REcharge Labs: Solar Cork Boat Kit

REcharge Labs: Solar Cork Boat Kit

Introduction

Teaching about solar energy in a present-day science classroom is an interesting way to have students adhere to the NGSS Standards, i.e., 4-PS3-4. Undoubtedly, new concerns on how we power our homes and businesses have bolstered research for alternatives to replace declining fossil fuels. Moreover, engaging students in activities that explore solar energy and studying ways to exploit the Sun’s energy is a creative and fun way to motivate students.

As an example, REcharge Labs offers a variety of resources that explore wind and solar power. We selected the Solar Cork Boat Kit, which demonstrates how energy from the Sun can be harnessed to do work. REcharge Labs explains that when doing this activity students “Learn basic solar circuitry to connect a motor to the solar panel, then use simple engineering design to make paddles that propel the boat as far and as fast as possible.”  

The kits comes with learning objectives, materials, a list of additional supplies, and an excellent activity overview that can be used by teachers for lesson planning. Here are the directions included with the kit:

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We found that during assembly of the project, the kit gives students the opportunity to learn essential scientific concepts and highlights essential critical thinking skills. For example, students can learn electrical terminology as it relates to solar energy’s transformation from a light source to an electrical motor. The span of developmental levels ranges between second and twelfth grades, which adds flexibility to the integration of this dynamic classroom activity.

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As mentioned earlier, the great thing about using this product in the classroom is that it enables teachers to easily modify their lesson planning and it offers a hands-on approach to learning. For example, this kit could be used with a group of five students in the classroom or it could be a great homework project that is finished outside of the classroom. Whatever the case, constructing the boat will challenge students with engineering and science problems the go beyond solar energy.  For example, students will have to consider buoyancy, water displacement, density, and challenge themselves with how to propel their vessel across the water. However, as a suggestion, students who place the constructed boat in a pond should consider how to retrieve it before its voyage. Otherwise, they will be sent back to the drawing board…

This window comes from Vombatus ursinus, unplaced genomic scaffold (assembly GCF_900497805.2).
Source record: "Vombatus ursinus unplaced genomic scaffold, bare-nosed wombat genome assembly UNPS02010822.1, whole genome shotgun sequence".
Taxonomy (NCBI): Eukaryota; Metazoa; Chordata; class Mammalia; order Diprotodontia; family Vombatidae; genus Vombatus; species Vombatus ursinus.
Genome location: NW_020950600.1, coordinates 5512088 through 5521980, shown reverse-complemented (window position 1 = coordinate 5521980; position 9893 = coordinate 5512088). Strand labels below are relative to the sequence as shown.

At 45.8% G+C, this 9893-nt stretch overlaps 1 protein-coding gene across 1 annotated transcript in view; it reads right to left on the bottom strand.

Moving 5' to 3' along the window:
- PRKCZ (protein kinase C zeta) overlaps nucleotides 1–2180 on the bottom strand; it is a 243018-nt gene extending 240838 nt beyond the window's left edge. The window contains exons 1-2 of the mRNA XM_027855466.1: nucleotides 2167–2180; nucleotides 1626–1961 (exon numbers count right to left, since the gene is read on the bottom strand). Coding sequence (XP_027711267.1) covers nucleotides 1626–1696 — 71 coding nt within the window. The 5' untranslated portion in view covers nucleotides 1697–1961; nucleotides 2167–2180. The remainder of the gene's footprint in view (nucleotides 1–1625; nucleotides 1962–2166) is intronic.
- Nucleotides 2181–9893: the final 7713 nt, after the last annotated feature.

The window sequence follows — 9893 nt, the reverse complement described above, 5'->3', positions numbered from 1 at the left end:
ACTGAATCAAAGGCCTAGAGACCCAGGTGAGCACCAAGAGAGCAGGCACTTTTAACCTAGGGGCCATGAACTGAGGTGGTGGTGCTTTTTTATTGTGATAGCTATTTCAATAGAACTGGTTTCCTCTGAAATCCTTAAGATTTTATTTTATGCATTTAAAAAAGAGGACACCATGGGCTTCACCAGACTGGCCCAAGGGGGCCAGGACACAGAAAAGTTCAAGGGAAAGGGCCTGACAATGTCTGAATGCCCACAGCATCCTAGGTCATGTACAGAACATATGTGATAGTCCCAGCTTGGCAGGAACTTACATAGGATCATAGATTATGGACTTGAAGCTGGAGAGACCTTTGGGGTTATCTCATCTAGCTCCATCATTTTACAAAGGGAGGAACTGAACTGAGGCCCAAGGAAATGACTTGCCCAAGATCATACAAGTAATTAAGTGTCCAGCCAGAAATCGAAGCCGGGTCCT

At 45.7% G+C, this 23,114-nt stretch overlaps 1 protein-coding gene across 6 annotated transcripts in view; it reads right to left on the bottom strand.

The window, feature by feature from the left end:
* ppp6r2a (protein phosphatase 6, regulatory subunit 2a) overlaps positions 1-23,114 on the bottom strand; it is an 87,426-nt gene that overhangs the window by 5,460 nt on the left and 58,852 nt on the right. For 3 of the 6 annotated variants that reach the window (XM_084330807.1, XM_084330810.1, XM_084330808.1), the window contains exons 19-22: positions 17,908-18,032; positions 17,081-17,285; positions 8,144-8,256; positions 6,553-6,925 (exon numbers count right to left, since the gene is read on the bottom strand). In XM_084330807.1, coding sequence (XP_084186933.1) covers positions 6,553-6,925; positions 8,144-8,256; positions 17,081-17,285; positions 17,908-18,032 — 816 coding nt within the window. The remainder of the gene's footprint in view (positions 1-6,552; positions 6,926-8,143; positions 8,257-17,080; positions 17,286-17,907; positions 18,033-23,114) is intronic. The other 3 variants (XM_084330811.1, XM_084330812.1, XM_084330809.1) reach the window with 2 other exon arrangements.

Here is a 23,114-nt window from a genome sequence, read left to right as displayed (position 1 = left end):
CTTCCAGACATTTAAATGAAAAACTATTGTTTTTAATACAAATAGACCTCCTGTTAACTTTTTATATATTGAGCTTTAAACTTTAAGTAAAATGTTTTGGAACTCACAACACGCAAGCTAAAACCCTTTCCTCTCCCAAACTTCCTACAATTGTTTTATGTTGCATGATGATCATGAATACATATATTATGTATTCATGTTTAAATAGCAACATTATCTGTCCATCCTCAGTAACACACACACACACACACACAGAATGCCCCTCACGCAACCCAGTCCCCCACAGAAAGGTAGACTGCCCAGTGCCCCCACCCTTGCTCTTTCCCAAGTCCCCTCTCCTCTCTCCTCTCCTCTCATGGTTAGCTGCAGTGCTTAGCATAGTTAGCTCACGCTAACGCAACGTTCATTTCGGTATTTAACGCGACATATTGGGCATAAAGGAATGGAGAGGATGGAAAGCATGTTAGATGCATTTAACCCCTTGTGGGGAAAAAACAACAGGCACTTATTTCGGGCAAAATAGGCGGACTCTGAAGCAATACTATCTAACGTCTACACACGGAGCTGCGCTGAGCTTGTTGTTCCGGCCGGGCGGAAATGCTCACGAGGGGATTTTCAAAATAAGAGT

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Conclusion

The Solar Cork Boat Kit is an exciting and relevant product for students across a wide-range of grade-levels. As our society continues to explore the uses of renewable energy,  REcharge’s Solar Cork Boat Kit offers a learning opportunity that is of considerable interest for students. Moreover, it seems that this topic extends beyond its level of interest and could bolster plans for a better future. Undoubtedly, the Solar Cork Boat Kit offers teachers many ways of engaging students beyond lectures and involves students in the active examination of possible new forms of energy related technology applications! Without question, this activity is one that students will never forget!

 

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Materials

This kit includes:

Solar panel

Screw hubs with acorn nuts

Corks with holes

Waterproof solar motors

48:1 double shaft motor

Toothpicks

Propellers (2 and 3 blades)

Motor key adaptors

Cork sheets

Cork board

NOT included:

Towels or rags for water spills

Water and containers

Paper and pencils

Scissors

Weights

Rubber Bands

 

Additional Equipment Needed:

If doing the project indoors, you’ll need an adjustable table lamp rated for 150 watt or higher incandescent bulb and a 150 watt or higher incandescent bulb.

 

Estimated Cost:

Single $30.00

Class (5) $135.00

http://www.rechargelabs.org/solar-cork-boat

Edwin P. Christmann is a professor and chairman of the secondary education department and graduate coordinator of the mathematics and science teaching program at Slippery Rock University in Slippery Rock, Pennsylvania. Anthony Balos is a graduate student and a research assistant in the secondary education program at Slippery Rock University in Slippery Rock, Pennsylvania.

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